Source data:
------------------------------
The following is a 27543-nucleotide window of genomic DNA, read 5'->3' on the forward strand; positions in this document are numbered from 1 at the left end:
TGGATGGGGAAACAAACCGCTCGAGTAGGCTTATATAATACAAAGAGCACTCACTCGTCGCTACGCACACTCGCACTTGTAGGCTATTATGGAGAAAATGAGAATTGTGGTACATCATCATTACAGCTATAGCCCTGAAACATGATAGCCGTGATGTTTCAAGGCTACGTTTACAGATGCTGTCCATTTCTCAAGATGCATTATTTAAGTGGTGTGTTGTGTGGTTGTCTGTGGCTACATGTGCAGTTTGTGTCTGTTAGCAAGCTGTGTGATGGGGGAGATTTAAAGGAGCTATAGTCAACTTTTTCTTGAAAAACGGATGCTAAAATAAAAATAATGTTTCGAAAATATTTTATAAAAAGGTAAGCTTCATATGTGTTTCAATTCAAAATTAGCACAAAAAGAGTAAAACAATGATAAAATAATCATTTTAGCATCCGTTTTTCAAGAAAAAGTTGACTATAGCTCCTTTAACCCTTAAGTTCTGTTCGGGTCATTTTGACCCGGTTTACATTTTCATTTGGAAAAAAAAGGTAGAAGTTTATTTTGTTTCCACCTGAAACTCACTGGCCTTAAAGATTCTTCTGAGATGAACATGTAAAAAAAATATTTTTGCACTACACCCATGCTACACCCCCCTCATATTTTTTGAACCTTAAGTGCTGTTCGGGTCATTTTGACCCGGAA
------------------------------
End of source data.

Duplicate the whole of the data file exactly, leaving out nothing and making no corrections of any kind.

The following is a 27543-nucleotide window of genomic DNA, read 5'->3' on the forward strand; positions in this document are numbered from 1 at the left end:
TGGATGGGGAAACAAACCGCTCGAGTAGGCTTATATAATACAAAGAGCACTCACTCGTCGCTACGCACACTCGCACTTGTAGGCTATTATGGAGAAAATGAGAATTGTGGTACATCATCATTACAGCTATAGCCCTGAAACATGATAGCCGTGATGTTTCAAGGCTACGTTTACAGATGCTGTCCATTTCTCAAGATGCATTATTTAAGTGGTGTGTTGTGTGGTTGTCTGTGGCTACATGTGCAGTTTGTGTCTGTTAGCAAGCTGTGTGATGGGGGAGATTTAAAGGAGCTATAGTCAACTTTTTCTTGAAAAACGGATGCTAAAATAAAAATAATGTTTCGAAAATATTTTATAAAAAGGTAAGCTTCATATGTGTTTCAATTCAAAATTAGCACAAAAAGAGTAAAACAATGATAAAATAATCATTTTAGCATCCGTTTTTCAAGAAAAAGTTGACTATAGCTCCTTTAACCCTTAAGTTCTGTTCGGGTCATTTTGACCCGGTTTACATTTTCATTTGGAAAAAAAAGGTAGAAGTTTATTTTGTTTCCACCTGAAACTCACTGGCCTTAAAGATTCTTCTGAGATGAACATGTAAAAAAAATATTTTTGCACTACACCCATGCTACACCCCCCTCATATTTTTTGAACCTTAAGTGCTGTTCGGGTCATTTTGACCCGGAA